"Self-doubt is universal among aspiring writers. So is the difficulty in finding motivation,” says Chetan Mahajan, co-founder of the Himalayan Writing Retreat, based in Satkhol in Nainital, Uttarakhand. It is with this understanding that Mahajan had, in November 2020, started a quiet but helpful “writers’ support group” called The First Draft Club (FDC). This was in addition to the retreat’s other programmes, which has had faculty like poet Arundhathi Subramaniam and writer Jerry Pinto.
The FDC, in essence, aims to help writers find motivation through community. “Many people dream of writing a book. But writing can be hard, and people lose steam. FDC pushes them to finish that first draft. Once the first draft is done, they have something to edit, to polish into a finished work,” he says.
The FDC’s 13th edition starts on 7 May, with members meeting author and poet Anukrti Upadhyay. More such expert sessions will happen every Sunday, even as the interactions between club members continue through the week.
Once a part of FDC, members begin with a commitment to a certain number of words they will write each month. The idea is that being in touch with other members, sharing insights and encouragement keeps the writers going. “With over 70 members in the typical FDC, people buddy up or form sub-groups. And the experts who talk to them...are deeply inspiring,” Mahajan says.
A writer and formerly the president of HCL Learning, Mahajan co-founded the Himalayan Writing Retreat in 2016, with clinical psychologist and writer Vandita Dubey. It offers courses, online programmes, residencies, a book club in which writers can get their books discussed and a space for “destination book launches”. Over the years, the retreat’s widening gamut of services and programmes has started to look like a concerted push towards building an all-encompassing go-to writers’ ecosystem. But Mahajan disagrees.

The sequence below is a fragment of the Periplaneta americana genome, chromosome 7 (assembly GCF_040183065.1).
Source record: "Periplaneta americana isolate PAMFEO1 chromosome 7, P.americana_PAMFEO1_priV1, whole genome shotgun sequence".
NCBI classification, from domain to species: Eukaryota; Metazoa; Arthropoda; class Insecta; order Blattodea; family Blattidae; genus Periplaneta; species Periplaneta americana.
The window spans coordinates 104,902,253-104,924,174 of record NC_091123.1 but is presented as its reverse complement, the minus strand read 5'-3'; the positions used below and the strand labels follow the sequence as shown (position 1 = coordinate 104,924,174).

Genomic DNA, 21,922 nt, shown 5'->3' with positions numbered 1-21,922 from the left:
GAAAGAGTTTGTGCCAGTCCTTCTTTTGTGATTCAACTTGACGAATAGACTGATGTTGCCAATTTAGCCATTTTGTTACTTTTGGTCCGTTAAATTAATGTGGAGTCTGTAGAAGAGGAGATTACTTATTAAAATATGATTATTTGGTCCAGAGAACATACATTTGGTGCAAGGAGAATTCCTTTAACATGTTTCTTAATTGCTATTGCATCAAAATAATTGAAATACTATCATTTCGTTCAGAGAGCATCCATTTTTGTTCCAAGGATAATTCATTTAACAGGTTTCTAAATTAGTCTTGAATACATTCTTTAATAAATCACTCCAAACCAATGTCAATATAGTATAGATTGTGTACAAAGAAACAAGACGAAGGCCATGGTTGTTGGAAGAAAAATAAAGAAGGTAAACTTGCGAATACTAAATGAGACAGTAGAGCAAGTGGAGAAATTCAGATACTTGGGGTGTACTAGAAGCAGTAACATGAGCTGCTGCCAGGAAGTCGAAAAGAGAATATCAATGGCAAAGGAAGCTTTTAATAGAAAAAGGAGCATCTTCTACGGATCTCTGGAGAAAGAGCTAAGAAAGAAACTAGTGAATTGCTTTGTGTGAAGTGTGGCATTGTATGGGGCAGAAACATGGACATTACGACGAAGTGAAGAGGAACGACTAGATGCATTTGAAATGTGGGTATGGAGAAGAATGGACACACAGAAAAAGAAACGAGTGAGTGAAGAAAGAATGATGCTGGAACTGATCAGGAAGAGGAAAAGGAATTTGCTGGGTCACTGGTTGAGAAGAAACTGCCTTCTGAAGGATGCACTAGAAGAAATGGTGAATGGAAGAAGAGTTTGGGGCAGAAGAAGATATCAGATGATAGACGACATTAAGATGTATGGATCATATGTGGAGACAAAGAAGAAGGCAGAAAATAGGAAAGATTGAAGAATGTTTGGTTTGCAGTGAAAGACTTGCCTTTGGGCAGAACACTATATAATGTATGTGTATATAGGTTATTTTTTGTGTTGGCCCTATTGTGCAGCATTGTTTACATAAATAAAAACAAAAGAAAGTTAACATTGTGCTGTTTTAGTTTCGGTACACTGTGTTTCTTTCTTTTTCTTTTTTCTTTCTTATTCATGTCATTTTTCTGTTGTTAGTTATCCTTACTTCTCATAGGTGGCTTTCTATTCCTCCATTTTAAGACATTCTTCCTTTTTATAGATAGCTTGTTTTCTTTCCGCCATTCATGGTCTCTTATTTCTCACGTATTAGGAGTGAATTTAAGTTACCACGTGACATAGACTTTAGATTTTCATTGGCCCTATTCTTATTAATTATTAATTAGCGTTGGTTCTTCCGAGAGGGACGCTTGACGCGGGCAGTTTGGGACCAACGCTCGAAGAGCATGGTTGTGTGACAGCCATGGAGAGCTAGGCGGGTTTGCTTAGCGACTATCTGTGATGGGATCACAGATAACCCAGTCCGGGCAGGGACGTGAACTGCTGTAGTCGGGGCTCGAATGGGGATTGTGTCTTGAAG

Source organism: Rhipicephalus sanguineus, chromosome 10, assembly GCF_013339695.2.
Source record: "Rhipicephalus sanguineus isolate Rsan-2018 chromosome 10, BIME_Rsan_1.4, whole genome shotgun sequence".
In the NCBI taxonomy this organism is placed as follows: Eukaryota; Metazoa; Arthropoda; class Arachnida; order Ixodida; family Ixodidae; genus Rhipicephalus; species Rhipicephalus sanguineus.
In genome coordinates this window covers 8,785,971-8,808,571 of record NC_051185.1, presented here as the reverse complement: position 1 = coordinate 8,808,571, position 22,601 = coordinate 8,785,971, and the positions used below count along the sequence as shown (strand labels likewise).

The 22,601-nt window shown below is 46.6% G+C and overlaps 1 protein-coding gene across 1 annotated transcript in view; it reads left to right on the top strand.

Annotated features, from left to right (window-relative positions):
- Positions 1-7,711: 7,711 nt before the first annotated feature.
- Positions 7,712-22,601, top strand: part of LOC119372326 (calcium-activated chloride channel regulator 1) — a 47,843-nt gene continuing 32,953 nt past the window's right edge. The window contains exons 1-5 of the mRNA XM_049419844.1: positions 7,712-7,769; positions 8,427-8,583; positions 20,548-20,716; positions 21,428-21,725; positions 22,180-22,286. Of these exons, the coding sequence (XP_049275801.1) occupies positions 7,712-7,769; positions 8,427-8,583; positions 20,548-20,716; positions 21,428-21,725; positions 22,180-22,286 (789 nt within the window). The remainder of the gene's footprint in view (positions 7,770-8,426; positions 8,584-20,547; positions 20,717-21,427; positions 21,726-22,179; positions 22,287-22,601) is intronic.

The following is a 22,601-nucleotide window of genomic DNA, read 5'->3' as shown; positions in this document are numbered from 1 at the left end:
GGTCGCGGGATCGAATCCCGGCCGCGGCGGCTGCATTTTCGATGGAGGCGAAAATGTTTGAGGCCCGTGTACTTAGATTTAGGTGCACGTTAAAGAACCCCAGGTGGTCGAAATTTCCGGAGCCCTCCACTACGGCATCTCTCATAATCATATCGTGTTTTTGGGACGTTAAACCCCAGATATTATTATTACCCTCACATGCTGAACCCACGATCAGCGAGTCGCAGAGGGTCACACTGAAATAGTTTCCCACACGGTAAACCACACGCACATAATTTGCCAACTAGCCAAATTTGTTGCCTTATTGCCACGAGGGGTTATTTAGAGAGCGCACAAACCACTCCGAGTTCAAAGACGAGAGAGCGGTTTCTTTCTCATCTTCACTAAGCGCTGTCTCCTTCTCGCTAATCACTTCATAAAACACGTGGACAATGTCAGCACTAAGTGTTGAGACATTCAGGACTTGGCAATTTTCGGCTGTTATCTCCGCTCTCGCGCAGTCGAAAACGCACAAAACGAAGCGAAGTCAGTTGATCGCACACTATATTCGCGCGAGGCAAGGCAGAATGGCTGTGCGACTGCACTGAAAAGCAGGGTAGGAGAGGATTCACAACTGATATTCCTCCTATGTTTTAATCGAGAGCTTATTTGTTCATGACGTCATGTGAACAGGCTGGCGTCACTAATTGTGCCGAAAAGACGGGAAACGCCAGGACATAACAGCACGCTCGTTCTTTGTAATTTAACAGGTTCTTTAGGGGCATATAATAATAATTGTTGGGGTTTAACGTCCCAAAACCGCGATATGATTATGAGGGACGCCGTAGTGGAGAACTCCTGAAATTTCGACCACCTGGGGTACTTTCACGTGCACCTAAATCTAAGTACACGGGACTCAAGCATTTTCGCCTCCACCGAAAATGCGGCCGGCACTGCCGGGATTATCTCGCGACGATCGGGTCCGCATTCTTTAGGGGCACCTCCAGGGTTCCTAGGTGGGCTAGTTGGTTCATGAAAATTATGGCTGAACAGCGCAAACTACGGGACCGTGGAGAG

“You are assuming there is a grand plan. There is no plan. It is mainly passion mixed in with dumb luck and serendipity,” he says. Regardless, their various avenues of writer-support has resulted in 45 published books, including The People Of The Indus, a historical graphic novel by Nikhil Gulati and prizes like the win at the New Asian Writing Short Story Competition 2020 for A Night With The Tiger by Subi Taba.
“The first FDC was free—people signed up but never showed,” recalls Mahajan. From the next time, they began requesting at registration, a donation towards Chirag School, an experimental Hindi-medium primary school in Nainital. The commitment helped in participation; the fee of Rs. 750 continues today.
The current edition is, for the first time, being held as a “creative collaboration” with HarperCollins India. Speakers include screenwriter Venita Coelho, historian Tripurdaman Singh, editor Swati Chopra, and writer Akash Singh Rathore. Writers can still sign up for May; the next FDC will start in July.
Based on suggestions from writers, the May edition will, for the first time, have writing sprints, or timed writing goals. This is just like when “(participants) asked about creating sub-groups, and we shared (member) details. They (then) held meet-ups in their cities,” he adds, reinforcing that writers, despite choosing a lonely craft, also love community.
For more details, visit Himalayanwritingretreat.com